GERMANS SIGN UNCONDITIONAL SURRENDER

Reims, France · May 7, 1945

Five days after the suicide of Adolf Hitler on April 30, 1945, Adm. Hans-Georg von Friede­burg, an emis­sary from Grand Admiral Karl Doenitz, arrived in Reims, France, head­quarters of Gen. Dwight D. Eisen­hower, Supreme Com­mander Allied Exped­i­tionary Force. Friede­burg was tasked with opening sur­render nego­ti­a­tions on behalf of Doenitz, head of the rump Nazi state centered on Flens­burg, North­ern Ger­many. Friede­burg began, Eisen­hower remarked later, “playing for time” so that the Ger­man armed forces could move as many men as pos­sible behind Anglo-Amer­i­can lines and away from Soviet lines in east­ern Europe. Friede­burg was brought up short when Eisen­hower’s repre­sen­ta­tive, Gen. Walter Bedell Smith, made it plain that the Allies would only accept uncon­di­tional sur­render on all fronts. Doenitz com­plied with the demand, em­powering Col. Gen. Alfred Jodl, Chief of the Opera­tions Staff of the Armed Forces High Com­mand (Ober­kom­mando der Wehr­macht, or OKW), to sign for­mal papers of sur­render in Reims on this date in 1945. After affixing his signa­ture, 54-year-old Jodl addressed his audi­ence, saying: “At this hour, we [he meant the Ger­man nation and Ger­man Armed Forces] can only hope that the vic­tors will be gene­rous.” Eisen­hower coolly responded that “the Ger­man Supreme Com­mander will appear for the sur­render to the Rus­sians at the time and the place that the Rus­sian High Com­mand will designate.” Following the signing cere­mony Eisen­hower in­formed the Allied War Office in Lon­don: “The mis­sion of this Allied Force was fulfilled at 0241, local time, May 7, 1945.” The next day in Berlin, May 8, 1945, Field Marshal Wil­helm Kei­tel, head of the entire OKW, along with repre­sen­ta­tives of the Ger­man Navy and Air Force, signed a second uncon­di­tional sur­render docu­ment in Berlin-Karls­horst. Pre­sent were Soviet Marshal Georgy Zhukov, signing on behalf of the Supreme Com­mand of the Red Army; Bri­tish Air Chief Marshal Arthur Tedder, signing as Gen. Eisen­hower’s repre­sen­ta­tive; and French Gen. Jean de Lattre de Tassigny, who signed as a witness. When Kei­tel saw the French dele­ga­tion, he ex­claimed, “What? The French too?” The war in Europe was over. The Ger­man Reich Adolf Hitler had said would endure a thou­sand years lasted a pitiful and extremely painful dozen.





The German Instrument of Surrender, May 7, 1945

Backs to camera Von Friedeburg (left), Jodl, Oxenius, Reims, France, May 7, 1945 Oxenius (left), Jodl (signing), Von Friedeburg, Reims, France, May 7, 1945

Left: At 2:41 a.m. on Monday, May 7, 1945, Col. Gen. Alfred Jodl, Chief of the Operations Staff of the Armed Forces High Command, along with two other Ger­man offi­cers, gathered in the map room of the head­quarters (formerly a school) of Gen. Dwight D. Eisen­hower, Supreme Allied Com­mander in Europe. The three Ger­man offi­cers (backs to the camera) were flanked on three sides of the large table by U.S., British, French, and Soviet officers, who watched Jodl sign the Ger­man Instru­ment of Sur­render, which ended World War II in Europe.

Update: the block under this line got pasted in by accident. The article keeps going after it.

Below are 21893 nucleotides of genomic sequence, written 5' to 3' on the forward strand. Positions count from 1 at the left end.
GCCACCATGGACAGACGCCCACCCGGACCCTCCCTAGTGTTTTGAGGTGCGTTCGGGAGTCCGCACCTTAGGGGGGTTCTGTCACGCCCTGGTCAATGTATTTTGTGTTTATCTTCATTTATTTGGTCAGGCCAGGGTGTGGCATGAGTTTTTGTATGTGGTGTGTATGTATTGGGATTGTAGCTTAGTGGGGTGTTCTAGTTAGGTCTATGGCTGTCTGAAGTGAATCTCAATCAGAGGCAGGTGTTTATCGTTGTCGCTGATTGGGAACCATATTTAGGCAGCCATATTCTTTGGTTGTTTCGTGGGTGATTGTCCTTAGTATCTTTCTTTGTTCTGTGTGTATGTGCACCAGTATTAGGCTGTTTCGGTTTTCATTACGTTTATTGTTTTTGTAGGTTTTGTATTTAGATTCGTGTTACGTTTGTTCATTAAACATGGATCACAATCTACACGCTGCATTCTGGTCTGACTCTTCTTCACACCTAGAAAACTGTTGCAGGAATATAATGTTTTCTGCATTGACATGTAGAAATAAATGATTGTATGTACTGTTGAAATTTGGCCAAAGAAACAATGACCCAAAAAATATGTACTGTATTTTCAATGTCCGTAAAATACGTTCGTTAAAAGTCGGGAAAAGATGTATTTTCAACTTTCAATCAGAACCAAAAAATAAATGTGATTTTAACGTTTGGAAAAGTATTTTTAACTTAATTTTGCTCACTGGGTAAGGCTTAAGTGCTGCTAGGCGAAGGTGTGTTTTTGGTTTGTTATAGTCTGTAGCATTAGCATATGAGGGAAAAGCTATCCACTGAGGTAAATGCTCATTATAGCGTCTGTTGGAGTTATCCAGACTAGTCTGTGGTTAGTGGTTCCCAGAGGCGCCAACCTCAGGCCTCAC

Right: Jodl, Chief of Staff in Reich Presi­dent Adm. Karl Doenitz’s govern­ment (suc­cessor regime to Hitler’s), signs the docu­ment of uncon­di­tional sur­render. On Jodl’s left is Adm. Hans-Georg von Friede­burg, Commander in Chief of the Ger­man Navy, and on the right is Jodl’s aide and trans­lator, Maj. Wil­helm Oxenius. Friede­burg, who was in Berlin the next day to sign the second Ger­man Instru­ment of Sur­ren­der at Soviet military head­quarters, com­mitted sui­cide on May 23, 1945, when a Brit­ish team arrived at Doe­nitz’s head­quarters in Flens­burg, North­ern Ger­many, and arrested mem­bers of his Nazi govern­ment. Jodl was tried by the Inter­national Mili­tary Tri­bu­nal at Nurem­berg, sentenced to death, and hanged as a war crimi­nal on October 16, 1946.

German Instrument of Surrender, May 7, 1945

Above: Jodl signed the “Act of Military Surrender,” the first of two sur­ren­der docu­ments signed by the Ger­man mili­tary. At the same time Jodl signed Eisen­hower’s copy of the sur­render docu­ment, he signed three more, one each for Great Brit­ain, the Soviet Union, and France. Over Jodl’s signa­ture are the words, “On behalf of the German High Com­mand,” not (and this became signi­fi­cant later) on behalf of Reich Pre­si­dent Karl Doe­nitz and his civil­ian govern­ment. Under Jodl’s signa­ture in capital letters are the words, “IN THE PRESENCE OF.” Then appeared the signa­tures of Gen. Walter Bedell Smith, Eisen­hower’s chief of staff, who signed on behalf of the Supreme Com­mander, Allied Exped­i­tion­ary Force; Ivan Souslo­parov, who signed on behalf of the Soviet High Com­mand; and François Sevez, a Major General in the French Army, who signed as witness.

Contemporary Newsreel Account of Repeat German Surrender Ceremony the Next Day in Berlin, May 8, 1945